Tuesday, April 7, 2015

The Suze Orman Show: A fan's takeaways (Part II)

Hello Everyone!

Hope you're all having a great day so far. Its been cloudy and windy here in NYC and I've been working nonstop since around 7:00 am this morning- but no complaints. Enjoying every second.

I wanted to pass by the blog and share with you guys part II of my Suze Orman financial takeaways post. If you missed part I check it out here. 

In this post I am sharing the remainder tips and "financial mantras" which I've learned from Suze over the years and which have been very valuable in my personal financial life. 

  • Financial health equals independence and freedom: Every time Suze would mention this I totally understood where she was coming from. From a very young age, I adopted frugal tendencies. To me, saving as much as I possible means the flexibility and freedom to do the things I love. For example, I was able to Travel to several countries around the world during my 20s because of my propensity to save as much as I could. I wouldn't spend $2.50 on a coffee but I'd spend hundreds on an experience. And this personal approach to life still continues today.

  • Learn to find as much joy in saving as you do in spending: People are different. There are those people that love saving everything they can while there are others who see no point in saving and rather spend everything they have in the latest gadgets or fashion. I totally understand this. However, for those who love to spend, remember the immeasurable benefits that come with putting money away and then having that money work for you.Those benefits can outweigh the joy you get from a new pair of shoes or a purse for example. It can buy you eventual freedom. Just consider that.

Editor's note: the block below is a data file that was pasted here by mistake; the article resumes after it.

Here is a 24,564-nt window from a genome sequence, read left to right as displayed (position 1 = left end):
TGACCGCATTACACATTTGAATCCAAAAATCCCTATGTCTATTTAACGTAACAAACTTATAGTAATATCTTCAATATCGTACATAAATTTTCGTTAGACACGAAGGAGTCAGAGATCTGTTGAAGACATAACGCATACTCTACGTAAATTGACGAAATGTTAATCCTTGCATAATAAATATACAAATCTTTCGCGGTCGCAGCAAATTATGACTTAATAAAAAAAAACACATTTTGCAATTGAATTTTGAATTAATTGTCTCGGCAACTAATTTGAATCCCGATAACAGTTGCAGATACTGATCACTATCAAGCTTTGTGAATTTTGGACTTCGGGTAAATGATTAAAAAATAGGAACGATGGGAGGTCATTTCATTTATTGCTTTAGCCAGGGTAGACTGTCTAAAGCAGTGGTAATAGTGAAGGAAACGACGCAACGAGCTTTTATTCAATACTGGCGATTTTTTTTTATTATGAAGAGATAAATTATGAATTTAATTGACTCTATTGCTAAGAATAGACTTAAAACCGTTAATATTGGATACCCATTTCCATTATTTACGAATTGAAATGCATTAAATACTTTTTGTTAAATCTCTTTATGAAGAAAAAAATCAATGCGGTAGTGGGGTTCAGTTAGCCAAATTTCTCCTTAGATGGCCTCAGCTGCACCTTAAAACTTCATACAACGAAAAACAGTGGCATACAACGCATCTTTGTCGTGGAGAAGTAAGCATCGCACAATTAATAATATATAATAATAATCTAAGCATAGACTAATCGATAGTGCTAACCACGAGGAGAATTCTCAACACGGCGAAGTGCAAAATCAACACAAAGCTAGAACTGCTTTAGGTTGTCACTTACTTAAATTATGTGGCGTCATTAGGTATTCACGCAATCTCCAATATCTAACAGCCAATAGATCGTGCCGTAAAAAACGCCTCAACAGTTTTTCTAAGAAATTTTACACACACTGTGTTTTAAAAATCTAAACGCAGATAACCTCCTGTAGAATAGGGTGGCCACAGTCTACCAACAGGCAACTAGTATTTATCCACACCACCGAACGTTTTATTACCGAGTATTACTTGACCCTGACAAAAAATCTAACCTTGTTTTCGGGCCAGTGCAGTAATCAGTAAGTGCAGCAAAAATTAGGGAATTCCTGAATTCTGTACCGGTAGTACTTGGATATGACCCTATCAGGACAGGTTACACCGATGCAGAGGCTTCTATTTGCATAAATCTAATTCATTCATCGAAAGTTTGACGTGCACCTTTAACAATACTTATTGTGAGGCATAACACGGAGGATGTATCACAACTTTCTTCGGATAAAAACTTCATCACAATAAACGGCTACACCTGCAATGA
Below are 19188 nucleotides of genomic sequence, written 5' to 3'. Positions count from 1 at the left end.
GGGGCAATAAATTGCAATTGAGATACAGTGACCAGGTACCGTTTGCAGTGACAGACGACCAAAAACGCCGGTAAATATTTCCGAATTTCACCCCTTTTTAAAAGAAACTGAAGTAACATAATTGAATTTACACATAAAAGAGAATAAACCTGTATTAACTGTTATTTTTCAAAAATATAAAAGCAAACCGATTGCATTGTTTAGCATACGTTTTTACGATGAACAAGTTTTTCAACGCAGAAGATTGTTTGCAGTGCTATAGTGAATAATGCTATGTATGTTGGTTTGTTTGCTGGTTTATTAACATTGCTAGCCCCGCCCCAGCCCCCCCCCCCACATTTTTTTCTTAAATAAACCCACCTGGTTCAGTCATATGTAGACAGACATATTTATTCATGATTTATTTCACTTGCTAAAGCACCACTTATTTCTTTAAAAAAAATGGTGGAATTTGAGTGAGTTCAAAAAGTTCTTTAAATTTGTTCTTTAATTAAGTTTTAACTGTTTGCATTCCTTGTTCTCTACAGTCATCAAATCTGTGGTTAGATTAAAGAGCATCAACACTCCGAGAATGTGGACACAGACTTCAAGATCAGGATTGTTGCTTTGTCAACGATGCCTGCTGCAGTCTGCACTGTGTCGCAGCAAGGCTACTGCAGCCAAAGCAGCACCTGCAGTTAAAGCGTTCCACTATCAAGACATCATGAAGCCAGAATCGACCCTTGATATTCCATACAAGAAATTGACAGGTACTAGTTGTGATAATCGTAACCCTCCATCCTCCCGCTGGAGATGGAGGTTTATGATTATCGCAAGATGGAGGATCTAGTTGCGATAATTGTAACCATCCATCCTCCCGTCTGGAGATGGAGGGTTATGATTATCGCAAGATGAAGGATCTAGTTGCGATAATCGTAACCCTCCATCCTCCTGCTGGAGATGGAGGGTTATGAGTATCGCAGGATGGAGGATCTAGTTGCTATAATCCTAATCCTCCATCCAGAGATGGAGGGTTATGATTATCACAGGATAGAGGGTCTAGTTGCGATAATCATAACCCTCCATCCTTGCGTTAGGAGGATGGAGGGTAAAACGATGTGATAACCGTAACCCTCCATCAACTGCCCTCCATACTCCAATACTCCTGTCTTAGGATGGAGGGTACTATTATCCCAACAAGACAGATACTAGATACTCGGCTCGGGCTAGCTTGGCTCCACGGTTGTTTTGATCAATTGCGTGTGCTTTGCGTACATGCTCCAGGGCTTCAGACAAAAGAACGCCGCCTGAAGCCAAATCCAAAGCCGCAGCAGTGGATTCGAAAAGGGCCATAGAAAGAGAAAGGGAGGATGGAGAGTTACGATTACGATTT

• When an opportunity arises, don't fear it, go for it-- sometimes people see potential in you that you don't see in yourself.

  • Never finance a car for more than three years: This one is kind of random but is something Suze would repeat over and over again in her show. If you have to finance a car for longer than that. Leave it alone. 

  • Stand in your truth: As Suze herself indicated many times- "in order to create lasting security you must learn to stand in your truth. You must recognize, embrace and be honest about what is real for you today and allow that understanding to inform the choices you make. Only then will you be able to build the future of your dreams." You can read more about this and even sign and print a pledge, check that out here

  • Is better to do nothing than something you don't understand: Dont jump in to doing things simply because you feel you may be "missing the boat". Take the time to educate yourself as much as you can and then move forward. 

  • Be weary of financial advisers that work for commission and may be only out there to fend for themselves. For the best personal finance adviser in the world, look in the mirror. No one will understand your finances as much as you. 

....and last but not least, her infamous quote:

  • People first, then money, then things: Apparently people misunderstood this quote for years. Specifically the first part. People first refers to ourselves. We have to think of ourselves first and make sure we have our "oxygen masks" on before we are able to help others. 

And that's all folks. This post concludes my "tribute" to one of my favorite personal finance TV shows of all time. I wish Suze the utmost success as she switches gears in her career. The Suze Orman Show will be missed. 

Do any of the takeaways above resonate with you?

As always, thanks for reading and cheers to profits!